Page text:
References Cited

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  • Fig. 1.

    Diurnal changes in volumetric soil water content with continuous (A) or pulse (B) drip irrigation in a mature field of ‘Wakefield’ raspberry in Lynden, WA, USA. Continuous irrigation was applied for up to 4 h per day, as needed. Pulse irrigation was applied 30 min every 2 h, up to eight times per day, using about the same amount water as the continuous treatment. Soil was measured at two depths (5–15 cm and 20–30 cm) under the drip emitters and at one depth (5–15 cm) at a lateral distance of 12.5 and 25 cm from the emitters.

  • Fig. 2.

    Effects of continuous or pulse drip irrigation on yield (A–C) and berry weight (D–F) of ‘Wakefield’ raspberry in Lynden, WA, USA in 2018–20. Continuous irrigation was applied for up to 4 h per day, as needed. Pulse irrigation was applied 30 min every 2 h, up to eight times per day, using about the same amount water as the continuous treatment. Each symbol represents the mean of four replicates, and asterisks above the symbols indicate treatments are significantly different at P ≤ *0.05 or **0.01.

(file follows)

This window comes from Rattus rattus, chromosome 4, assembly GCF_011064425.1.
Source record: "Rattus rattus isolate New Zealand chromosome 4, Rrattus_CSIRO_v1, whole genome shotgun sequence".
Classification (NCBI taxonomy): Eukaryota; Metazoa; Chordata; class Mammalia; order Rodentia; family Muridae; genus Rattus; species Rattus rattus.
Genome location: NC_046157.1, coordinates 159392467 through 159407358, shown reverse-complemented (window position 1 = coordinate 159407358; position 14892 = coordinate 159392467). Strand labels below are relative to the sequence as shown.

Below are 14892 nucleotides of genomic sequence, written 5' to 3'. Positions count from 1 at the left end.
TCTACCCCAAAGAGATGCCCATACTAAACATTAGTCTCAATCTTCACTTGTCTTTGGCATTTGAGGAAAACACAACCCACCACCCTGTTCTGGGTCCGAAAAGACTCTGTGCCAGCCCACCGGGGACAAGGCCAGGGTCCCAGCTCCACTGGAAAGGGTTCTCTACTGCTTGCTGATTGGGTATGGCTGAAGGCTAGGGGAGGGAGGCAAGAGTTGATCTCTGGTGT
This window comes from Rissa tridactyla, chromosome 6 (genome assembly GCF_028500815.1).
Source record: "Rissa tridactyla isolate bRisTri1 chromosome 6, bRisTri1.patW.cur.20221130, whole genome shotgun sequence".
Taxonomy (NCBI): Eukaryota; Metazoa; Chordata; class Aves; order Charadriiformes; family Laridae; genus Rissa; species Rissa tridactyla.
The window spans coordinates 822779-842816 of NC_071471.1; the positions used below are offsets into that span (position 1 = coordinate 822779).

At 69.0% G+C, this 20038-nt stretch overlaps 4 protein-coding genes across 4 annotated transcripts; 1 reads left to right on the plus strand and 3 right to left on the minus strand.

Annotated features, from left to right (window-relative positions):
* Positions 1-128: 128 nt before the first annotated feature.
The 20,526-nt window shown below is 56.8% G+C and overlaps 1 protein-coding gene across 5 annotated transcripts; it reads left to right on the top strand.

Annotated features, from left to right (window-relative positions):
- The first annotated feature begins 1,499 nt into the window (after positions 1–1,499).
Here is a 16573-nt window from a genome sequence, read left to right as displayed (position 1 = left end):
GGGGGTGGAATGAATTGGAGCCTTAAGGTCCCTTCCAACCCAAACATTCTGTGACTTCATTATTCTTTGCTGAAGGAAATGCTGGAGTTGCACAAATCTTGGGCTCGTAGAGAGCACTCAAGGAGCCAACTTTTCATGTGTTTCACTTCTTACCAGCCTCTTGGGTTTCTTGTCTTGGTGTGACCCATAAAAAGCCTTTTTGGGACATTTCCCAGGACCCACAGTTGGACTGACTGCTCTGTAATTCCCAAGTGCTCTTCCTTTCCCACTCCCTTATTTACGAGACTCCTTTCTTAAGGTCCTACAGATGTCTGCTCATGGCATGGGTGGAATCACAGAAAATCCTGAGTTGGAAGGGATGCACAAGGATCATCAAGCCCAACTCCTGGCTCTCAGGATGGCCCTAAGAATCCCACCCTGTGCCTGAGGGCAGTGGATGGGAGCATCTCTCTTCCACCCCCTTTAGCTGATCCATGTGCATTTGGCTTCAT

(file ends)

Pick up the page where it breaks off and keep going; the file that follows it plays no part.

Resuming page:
• Abdelraouf RE, Ahmed A, Tarabye HHH, Refaie KM. 2019. Effect of pulsed drip irrigation and organic mulching by rice straw on yield, water productivity and quality of orange under sandy soils conditions. Plant Arch. 19:26132621.

    • Search Google Scholar
    • Export Citation
  • Almeida WFD, Lima LA, Pereira GM. 2015. Drip pulses and soil mulching effect on American crisphead lettuce yield. J Brazilian Assn Ag Eng. 35:10091018. https://.doi.org/10.1590/1809-4430-Eng.Agric.v35n6p1009-1018/2015.

    • Search Google Scholar
    • Export Citation
  • Assouline S, Möller M, Cohen S, Ben-Hur M, Grava A, Narkis K, Silber A. 2006. Soil-plant system response to pulsed drip irrigation and salinity: Bell pepper case study. Soil Sci Soc Am J. 70:15561568. https://doi.org/10.2136/sssaj2005.0365.

    • Search Google Scholar
    • Export Citation